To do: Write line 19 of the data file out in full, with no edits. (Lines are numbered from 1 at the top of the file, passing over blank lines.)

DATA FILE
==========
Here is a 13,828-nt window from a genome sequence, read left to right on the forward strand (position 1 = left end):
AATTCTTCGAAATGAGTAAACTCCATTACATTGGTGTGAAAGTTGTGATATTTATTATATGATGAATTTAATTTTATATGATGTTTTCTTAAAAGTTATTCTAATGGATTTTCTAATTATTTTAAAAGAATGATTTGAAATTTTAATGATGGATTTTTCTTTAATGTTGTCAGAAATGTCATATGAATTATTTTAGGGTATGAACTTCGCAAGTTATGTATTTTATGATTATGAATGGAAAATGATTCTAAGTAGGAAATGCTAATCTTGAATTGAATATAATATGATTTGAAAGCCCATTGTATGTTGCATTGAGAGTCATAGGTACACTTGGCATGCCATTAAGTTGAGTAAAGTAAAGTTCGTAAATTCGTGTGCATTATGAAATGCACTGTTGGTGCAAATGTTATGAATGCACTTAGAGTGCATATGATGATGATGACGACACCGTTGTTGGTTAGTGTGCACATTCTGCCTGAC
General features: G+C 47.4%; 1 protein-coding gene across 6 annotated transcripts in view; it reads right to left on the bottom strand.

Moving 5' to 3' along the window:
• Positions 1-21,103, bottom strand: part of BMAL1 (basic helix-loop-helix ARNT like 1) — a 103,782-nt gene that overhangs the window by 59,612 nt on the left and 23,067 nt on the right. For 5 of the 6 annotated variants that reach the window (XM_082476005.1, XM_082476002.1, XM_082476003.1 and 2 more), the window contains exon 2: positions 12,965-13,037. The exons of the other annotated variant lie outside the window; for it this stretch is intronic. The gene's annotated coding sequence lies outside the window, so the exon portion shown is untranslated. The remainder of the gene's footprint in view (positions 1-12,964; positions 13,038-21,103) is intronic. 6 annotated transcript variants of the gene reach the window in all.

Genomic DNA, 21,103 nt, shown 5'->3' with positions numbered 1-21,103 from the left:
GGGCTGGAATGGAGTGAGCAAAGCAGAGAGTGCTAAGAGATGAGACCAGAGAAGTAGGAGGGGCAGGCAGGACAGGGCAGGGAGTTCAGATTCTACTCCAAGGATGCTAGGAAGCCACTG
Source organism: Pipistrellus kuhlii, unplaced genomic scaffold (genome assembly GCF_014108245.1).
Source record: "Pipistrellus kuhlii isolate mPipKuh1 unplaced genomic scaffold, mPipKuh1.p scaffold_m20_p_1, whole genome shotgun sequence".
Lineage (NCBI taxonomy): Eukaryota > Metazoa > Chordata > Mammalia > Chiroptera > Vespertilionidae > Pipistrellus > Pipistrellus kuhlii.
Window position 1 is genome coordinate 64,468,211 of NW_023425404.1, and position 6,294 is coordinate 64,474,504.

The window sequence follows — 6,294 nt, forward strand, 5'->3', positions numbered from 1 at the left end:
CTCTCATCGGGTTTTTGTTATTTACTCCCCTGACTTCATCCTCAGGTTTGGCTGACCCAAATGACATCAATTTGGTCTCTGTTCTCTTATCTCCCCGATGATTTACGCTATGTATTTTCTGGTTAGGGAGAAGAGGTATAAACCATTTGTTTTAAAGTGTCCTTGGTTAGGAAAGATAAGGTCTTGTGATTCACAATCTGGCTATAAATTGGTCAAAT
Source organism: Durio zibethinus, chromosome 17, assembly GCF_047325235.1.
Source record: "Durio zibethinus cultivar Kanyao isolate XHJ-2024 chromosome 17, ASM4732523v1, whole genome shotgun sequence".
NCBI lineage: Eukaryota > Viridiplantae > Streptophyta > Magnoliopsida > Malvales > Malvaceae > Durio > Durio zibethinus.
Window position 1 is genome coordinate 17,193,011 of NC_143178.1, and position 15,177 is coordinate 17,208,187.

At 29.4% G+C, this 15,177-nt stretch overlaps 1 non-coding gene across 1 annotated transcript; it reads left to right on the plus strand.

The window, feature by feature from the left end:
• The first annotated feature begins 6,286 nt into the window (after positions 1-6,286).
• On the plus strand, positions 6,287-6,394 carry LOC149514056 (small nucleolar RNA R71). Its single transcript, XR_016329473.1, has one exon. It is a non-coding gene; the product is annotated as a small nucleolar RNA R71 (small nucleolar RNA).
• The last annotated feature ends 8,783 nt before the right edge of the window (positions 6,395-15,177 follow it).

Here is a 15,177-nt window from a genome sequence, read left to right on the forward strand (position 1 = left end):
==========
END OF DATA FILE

The window, feature by feature from the left end: